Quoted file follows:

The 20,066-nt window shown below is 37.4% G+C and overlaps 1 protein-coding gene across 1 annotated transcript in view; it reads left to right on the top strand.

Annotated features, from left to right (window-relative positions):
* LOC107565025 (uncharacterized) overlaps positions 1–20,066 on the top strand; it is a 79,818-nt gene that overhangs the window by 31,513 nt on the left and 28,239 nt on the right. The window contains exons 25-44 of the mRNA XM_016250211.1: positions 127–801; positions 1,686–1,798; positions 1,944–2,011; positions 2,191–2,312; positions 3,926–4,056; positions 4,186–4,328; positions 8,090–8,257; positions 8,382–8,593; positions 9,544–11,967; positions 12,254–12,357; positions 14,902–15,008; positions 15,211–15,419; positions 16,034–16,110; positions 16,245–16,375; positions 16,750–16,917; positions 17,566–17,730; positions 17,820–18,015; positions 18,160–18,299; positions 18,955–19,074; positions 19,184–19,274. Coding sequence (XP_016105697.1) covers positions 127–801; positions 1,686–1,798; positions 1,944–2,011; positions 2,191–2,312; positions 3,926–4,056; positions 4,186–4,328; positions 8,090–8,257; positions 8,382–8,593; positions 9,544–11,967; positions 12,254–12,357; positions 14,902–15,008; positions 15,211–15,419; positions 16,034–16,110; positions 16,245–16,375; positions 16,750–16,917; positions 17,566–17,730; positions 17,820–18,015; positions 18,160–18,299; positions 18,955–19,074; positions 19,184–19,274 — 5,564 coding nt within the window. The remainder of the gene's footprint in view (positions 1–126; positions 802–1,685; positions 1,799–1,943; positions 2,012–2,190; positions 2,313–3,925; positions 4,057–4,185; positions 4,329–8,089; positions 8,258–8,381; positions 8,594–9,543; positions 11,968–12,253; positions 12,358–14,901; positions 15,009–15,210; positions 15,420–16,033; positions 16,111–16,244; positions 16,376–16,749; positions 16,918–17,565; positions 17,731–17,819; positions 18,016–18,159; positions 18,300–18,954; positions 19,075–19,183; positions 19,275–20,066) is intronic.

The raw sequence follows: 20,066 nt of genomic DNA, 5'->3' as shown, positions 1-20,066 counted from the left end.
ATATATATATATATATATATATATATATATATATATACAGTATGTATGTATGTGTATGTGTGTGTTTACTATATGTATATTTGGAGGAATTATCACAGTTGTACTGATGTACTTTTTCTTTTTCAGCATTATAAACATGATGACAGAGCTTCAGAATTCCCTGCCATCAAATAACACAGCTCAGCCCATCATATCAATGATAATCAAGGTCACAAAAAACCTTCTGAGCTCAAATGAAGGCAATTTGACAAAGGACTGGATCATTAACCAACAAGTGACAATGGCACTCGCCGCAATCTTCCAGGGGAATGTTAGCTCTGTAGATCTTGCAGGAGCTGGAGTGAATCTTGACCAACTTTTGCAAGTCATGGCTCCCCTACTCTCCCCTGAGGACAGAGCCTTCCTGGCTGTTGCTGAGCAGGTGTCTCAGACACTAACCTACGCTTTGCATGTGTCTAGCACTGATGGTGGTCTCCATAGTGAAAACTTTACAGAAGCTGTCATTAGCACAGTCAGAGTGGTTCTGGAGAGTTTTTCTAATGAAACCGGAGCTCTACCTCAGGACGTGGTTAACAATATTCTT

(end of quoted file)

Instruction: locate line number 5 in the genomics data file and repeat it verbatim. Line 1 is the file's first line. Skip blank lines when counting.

ATATATATATATATATATATATATATATATATATATACAGTATGTATGTATGTGTATGTGTGTGTTTACTATATGTATATTTGGAGGAATTATCACAGTTGTACTGATGTACTTTTTCTTTTTCAGCATTATAAACATGATGACAGAGCTTCAGAATTCCCTGCCATCAAATAACACAGCTCAGCCCATCATATCAATGATAATCAAGGTCACAAAAAACCTTCTGAGCTCAAATGAAGGCAATTTGACAAAGGACTGGATCATTAACCAACAAGTGACAATGGCACTCGCCGCAATCTTCCAGGGGAATGTTAGCTCTGTAGATCTTGCAGGAGCTGGAGTGAATCTTGACCAACTTTTGCAAGTCATGGCTCCCCTACTCTCCCCTGAGGACAGAGCCTTCCTGGCTGTTGCTGAGCAGGTGTCTCAGACACTAACCTACGCTTTGCATGTGTCTAGCACTGATGGTGGTCTCCATAGTGAAAACTTTACAGAAGCTGTCATTAGCACAGTCAGAGTGGTTCTGGAGAGTTTTTCTAATGAAACCGGAGCTCTACCTCAGGACGTGGTTAACAATATTCTT